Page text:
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Building Bridges for Children: A Bipartisan Journey through State Child Welfare Legislation

During my six-year tenure in the Oklahoma State Senate, I was privileged to sponsor bipartisan legislation related to various crucial issues such as health care, education, and criminal justice reform. My most noteworthy contribution came through my work on child welfare initiatives. I collaborated with my colleagues across party lines to establish a foster care system for young individuals involved in the juvenile justice system. Additionally, we addressed the definition of “failure to protect” in legal codes and defined the critical components of a children’s emergency resource center designed to support families in crisis. No other work was as significant to me as my commitment to promoting strong families and ensuring the well-being of children.

Americans across the political spectrum recognize and agree that a safe and nurturing environment is crucial for children’s growth and development. Based on my experience in Oklahoma, despite a growing political divide, legislators from different parties can still come together to pursue this goal and address challenges in the child welfare system.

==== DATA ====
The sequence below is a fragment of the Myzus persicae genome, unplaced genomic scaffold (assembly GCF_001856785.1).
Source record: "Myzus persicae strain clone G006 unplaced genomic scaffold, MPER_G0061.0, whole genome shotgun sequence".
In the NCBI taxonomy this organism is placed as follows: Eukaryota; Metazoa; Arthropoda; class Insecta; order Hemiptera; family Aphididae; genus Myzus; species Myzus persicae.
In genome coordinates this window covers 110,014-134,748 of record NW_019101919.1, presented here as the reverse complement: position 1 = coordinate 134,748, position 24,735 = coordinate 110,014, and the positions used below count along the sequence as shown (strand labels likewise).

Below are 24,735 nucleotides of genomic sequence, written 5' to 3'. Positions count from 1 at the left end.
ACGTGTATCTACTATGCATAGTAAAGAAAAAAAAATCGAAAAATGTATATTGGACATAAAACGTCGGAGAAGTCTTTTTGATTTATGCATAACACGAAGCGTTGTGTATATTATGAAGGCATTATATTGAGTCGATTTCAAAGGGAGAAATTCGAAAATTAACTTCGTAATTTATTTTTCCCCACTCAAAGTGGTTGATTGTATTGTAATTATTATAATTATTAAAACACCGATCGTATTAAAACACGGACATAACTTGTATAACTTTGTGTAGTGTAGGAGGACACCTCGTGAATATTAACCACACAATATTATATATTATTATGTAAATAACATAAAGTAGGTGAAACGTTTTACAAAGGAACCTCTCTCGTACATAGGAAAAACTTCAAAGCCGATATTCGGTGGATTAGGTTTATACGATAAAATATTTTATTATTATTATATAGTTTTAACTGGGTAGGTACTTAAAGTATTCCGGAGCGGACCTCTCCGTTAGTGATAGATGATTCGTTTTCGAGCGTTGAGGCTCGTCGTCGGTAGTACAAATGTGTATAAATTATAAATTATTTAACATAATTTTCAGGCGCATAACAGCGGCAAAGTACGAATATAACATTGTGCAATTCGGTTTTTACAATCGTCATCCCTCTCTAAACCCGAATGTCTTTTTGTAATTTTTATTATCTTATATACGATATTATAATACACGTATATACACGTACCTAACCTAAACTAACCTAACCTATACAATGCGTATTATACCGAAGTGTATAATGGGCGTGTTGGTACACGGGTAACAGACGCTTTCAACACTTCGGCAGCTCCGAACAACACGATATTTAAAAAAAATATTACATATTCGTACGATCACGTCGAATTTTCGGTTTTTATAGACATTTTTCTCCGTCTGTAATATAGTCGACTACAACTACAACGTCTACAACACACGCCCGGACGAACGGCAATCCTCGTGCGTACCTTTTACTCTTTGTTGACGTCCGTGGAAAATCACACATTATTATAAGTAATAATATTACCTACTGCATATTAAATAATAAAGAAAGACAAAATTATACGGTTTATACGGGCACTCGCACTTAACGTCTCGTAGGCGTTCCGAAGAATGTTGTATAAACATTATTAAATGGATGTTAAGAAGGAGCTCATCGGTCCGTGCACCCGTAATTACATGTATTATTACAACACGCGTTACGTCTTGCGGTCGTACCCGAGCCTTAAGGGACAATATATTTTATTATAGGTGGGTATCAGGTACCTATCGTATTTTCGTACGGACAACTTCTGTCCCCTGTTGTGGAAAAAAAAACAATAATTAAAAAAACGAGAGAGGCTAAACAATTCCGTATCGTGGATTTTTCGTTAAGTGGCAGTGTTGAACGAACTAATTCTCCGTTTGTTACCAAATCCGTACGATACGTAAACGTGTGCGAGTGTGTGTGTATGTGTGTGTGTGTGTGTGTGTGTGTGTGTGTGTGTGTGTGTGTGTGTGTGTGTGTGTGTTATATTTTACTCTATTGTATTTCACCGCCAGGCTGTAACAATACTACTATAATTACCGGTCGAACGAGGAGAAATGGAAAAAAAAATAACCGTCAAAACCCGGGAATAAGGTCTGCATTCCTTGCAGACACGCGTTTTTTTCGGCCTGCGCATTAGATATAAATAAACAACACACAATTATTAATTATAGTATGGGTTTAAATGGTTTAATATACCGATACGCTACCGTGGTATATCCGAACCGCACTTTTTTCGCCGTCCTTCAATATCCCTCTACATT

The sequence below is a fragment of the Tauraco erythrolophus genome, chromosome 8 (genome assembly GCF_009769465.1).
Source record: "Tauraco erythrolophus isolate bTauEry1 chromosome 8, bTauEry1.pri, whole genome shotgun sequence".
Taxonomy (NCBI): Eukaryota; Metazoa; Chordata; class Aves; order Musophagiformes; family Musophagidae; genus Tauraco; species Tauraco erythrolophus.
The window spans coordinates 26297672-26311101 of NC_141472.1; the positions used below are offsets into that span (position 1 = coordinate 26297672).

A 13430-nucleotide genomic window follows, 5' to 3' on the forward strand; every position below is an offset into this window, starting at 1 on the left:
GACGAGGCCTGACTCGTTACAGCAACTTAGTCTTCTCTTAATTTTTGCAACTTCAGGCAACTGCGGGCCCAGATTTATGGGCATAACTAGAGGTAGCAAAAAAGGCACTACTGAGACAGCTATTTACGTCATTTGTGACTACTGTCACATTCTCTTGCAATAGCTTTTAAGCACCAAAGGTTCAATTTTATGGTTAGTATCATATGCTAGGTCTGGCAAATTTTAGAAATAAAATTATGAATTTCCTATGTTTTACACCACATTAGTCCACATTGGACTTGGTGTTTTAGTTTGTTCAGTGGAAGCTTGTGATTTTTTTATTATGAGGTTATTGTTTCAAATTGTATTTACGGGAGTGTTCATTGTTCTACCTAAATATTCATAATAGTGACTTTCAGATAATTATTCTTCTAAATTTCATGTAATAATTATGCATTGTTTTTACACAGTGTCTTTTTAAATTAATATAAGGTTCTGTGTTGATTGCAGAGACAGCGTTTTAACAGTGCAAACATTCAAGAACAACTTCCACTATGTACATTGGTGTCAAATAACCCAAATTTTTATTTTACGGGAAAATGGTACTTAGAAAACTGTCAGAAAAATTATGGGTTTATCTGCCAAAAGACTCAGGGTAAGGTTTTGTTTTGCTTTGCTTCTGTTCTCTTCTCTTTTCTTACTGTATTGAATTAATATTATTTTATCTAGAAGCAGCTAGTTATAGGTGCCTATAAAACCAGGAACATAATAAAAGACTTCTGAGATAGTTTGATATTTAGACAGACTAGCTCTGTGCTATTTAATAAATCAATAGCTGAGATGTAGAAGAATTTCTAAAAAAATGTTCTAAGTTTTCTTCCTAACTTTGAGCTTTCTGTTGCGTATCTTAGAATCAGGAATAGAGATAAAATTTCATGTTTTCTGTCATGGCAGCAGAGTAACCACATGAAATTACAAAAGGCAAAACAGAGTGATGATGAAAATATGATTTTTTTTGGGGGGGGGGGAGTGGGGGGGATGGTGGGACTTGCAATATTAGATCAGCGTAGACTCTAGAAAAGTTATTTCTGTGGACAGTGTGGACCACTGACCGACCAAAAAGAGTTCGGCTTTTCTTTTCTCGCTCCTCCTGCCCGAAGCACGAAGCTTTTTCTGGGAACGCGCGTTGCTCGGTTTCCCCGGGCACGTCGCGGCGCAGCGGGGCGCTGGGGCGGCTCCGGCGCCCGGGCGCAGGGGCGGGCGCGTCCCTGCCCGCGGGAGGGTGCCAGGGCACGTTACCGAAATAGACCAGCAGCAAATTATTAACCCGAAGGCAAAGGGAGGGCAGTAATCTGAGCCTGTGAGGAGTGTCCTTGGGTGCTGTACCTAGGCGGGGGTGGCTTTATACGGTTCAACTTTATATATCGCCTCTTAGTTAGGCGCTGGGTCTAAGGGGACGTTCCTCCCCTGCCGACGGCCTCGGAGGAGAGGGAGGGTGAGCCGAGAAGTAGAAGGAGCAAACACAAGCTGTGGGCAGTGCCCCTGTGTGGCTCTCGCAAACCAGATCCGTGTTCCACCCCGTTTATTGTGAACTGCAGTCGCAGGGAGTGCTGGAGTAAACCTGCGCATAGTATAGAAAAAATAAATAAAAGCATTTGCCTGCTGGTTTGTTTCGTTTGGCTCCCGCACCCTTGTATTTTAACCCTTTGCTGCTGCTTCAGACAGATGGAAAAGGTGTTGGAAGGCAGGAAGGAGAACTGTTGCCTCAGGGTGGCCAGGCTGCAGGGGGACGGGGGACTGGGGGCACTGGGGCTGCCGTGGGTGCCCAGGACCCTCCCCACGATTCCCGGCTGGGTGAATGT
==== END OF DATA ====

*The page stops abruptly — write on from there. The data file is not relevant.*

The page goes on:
Bipartisanship serves as an essential unifying force and is a cornerstone of effective governance. Government functions at its best when bipartisan collaboration transcends party lines to find common ground. Working cooperatively fosters compromise, ensures that public policies are informed, well-rounded, and representative of diverse perspectives. This cooperative approach not only strengthens the fabric of democracy but also instills public confidence in the legislative process.

Bipartisanship is a testament to shared values, demonstrating that, despite ideological differences, lawmakers can unite for the greater good. There is no greater good than protecting the well-being of children. New data from the Bipartisan Policy Center—including a national public opinion poll and, released today, a 50-state legislative review—indicates numerous opportunities for state legislators to continue bipartisan collaboration to reform child welfare.

The 50-state review found legislators introduced 567 bills addressing child welfare in 2022 and 2023, with 146 enacted. Of the enacted bills, 58 were introduced by Republicans, 33 by Democrats, and 55 had bipartisan cosponsorship. These results indicate that state legislators from both political parties share concerns about children and families served by child welfare and want positive outcomes for these families. Policy issues of interest to both parties include: